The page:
Bigger Kids

I know I’m a screen addict and that it hurts my kids

Emma Waverman knows that her phone connects her to the world, but it also disconnects her from her kids.

Photo: AVG Photo: AVG

Fair warning: Before you even read this post on your phone or device, know that you may feel guilty if you have children close by. I feel guilty even writing it because I know that I am a screen addict and it hurts my kids.

My kids aren’t alone. According to a new study, 54 percent of kids between the ages of eight and 13 say their parents check their screens too often. The study was done by AVG, an online security firm that polled more than 6,000 people from around the world.

But that’s not all: Thirty-two percent of kids feel unimportant when parents check their phones. I found this statistic even more distressing because it implies that kids feel like we’re choosing our phones over them—and I guess sometimes we are!

Sure, we can tell ourselves that it’s work related or that we’re planning play dates or that whatever we are looking at is really important. But do I really need to know what Kate Middleton wore? Do I really need to watch that Jimmy Fallon video right now?

In the survey, more than half of parents say they check their phones too often. I’m willing to give myself some leeway: Part of my job is to stay connected, and sometimes I really am reading an important email or doing research for a story. But I have to remind myself that my kids don’t know the difference.

And now I’m seeing the tables turn: As my kids get older (they’re 12 and nine), I find myself fighting with them to put down their phones. Here I am, whining like a toddler so they’ll pay attention to me. And I’m definitely not alone in feeling this way: Twenty-five percent of parents in the survey want their kids to use their devices less.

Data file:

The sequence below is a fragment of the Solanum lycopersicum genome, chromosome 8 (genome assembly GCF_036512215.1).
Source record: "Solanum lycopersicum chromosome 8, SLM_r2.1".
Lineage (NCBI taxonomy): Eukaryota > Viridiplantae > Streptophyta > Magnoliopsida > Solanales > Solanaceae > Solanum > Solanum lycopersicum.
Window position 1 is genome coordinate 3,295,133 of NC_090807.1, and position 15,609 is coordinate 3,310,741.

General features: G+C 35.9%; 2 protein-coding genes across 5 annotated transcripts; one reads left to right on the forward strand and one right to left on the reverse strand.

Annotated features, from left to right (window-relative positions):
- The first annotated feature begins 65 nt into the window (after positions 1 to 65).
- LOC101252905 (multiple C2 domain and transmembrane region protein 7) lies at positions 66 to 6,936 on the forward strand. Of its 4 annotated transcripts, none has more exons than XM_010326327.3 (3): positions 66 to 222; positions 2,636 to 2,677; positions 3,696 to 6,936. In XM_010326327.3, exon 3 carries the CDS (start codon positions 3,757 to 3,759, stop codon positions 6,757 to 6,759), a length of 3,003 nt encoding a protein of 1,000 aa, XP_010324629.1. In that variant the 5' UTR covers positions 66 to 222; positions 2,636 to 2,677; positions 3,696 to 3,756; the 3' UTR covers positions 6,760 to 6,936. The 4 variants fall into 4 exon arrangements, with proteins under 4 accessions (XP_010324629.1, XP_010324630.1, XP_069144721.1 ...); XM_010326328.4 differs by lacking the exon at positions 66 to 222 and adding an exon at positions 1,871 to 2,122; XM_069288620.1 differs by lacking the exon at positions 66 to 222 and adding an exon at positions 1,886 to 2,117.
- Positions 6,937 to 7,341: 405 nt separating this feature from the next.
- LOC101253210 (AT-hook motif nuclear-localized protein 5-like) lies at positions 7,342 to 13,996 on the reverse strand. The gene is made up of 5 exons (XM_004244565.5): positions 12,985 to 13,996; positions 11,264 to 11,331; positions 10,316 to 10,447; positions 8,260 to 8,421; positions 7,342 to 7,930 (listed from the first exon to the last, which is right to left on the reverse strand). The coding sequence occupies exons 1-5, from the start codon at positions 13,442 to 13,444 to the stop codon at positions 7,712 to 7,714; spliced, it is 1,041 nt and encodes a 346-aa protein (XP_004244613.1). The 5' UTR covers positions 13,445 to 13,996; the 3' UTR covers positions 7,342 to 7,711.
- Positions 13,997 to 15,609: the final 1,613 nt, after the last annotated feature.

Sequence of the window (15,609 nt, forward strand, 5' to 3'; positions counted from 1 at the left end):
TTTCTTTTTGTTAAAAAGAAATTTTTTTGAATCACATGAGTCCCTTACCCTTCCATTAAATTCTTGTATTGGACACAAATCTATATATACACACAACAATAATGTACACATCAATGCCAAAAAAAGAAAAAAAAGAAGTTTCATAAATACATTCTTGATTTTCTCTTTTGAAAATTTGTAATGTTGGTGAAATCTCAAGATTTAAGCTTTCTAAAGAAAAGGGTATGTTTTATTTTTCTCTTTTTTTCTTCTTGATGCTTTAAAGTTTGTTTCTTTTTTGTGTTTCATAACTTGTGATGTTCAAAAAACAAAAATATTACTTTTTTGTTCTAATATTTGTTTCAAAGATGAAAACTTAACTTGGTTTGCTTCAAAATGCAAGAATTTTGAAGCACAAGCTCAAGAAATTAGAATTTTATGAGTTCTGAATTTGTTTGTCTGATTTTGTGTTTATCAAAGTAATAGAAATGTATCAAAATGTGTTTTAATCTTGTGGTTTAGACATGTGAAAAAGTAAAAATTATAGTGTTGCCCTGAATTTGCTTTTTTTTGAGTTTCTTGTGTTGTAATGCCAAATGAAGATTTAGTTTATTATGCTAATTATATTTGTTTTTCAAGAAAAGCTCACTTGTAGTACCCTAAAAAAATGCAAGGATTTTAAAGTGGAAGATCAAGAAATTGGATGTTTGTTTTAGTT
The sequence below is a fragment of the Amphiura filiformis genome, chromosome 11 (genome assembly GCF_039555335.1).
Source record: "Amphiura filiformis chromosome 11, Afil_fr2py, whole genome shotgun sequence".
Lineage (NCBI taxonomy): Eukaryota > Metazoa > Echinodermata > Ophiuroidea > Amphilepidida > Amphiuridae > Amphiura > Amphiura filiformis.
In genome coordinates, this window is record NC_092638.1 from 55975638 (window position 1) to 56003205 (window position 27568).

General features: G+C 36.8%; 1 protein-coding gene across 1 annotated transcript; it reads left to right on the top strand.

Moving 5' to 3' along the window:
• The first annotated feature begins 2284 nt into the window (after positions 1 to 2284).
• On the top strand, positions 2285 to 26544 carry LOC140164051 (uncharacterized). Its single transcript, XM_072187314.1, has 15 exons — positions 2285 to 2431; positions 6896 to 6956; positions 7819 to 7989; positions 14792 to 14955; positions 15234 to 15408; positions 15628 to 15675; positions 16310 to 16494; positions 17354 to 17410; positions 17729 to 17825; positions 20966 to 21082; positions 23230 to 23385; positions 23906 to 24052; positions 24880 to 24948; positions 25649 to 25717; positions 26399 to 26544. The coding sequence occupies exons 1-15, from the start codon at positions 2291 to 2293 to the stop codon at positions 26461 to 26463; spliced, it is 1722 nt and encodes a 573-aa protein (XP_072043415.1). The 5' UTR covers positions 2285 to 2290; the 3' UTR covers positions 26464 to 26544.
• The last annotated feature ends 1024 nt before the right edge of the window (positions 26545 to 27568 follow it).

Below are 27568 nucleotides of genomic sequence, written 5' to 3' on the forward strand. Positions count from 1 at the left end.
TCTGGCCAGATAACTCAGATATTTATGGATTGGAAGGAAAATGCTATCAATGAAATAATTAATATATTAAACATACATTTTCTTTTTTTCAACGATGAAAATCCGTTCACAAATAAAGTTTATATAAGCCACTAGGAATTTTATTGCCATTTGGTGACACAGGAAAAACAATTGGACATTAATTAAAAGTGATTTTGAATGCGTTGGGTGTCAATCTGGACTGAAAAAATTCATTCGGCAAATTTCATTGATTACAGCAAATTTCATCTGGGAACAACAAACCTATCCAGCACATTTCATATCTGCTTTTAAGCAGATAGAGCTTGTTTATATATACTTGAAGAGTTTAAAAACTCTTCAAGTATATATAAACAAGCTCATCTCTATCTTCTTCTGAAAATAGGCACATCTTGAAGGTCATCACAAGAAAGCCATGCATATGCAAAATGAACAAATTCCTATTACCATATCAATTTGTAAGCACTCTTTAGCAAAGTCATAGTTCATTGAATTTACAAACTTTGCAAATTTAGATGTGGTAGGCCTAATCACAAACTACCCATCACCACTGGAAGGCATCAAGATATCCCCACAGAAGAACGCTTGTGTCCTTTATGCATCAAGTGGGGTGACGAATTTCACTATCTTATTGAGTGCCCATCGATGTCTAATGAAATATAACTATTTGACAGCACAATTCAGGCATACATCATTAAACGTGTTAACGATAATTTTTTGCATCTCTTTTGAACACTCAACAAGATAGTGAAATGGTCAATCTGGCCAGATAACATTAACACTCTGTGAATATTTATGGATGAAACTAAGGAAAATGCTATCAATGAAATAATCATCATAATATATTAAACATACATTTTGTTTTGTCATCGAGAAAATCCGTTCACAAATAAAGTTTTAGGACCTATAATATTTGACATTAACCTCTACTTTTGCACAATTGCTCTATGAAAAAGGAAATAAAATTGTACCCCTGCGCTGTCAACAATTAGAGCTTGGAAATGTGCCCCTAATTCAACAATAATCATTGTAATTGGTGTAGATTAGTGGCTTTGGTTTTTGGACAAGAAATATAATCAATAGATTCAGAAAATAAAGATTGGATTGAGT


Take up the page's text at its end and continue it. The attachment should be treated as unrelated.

It’s a strange new world. Parents and kids alike are trying to deal with the addictive pull of their devices. On the one hand, they allow us to leave our offices and our desks and be at least physically present with our kids. But is being there without being mentally available really so great? What message are we sending our kids if we’re making them feel like what is on a screen is more important than them?

Figuring out how to balance our connected lives and our family lives is a work in progress at my house. Some days I think I’m doing an okay job at it, but some days I know I’m not. Maybe I should find out what my kids think—and be ready for their answers.

Emma Waverman is a writer, blogger and mom to three kids. She has many opinions, some of which are fit to print. Read more of her articles here and follow her on Twitter @emmawaverman.

This article was originally published on Jul 18, 2015

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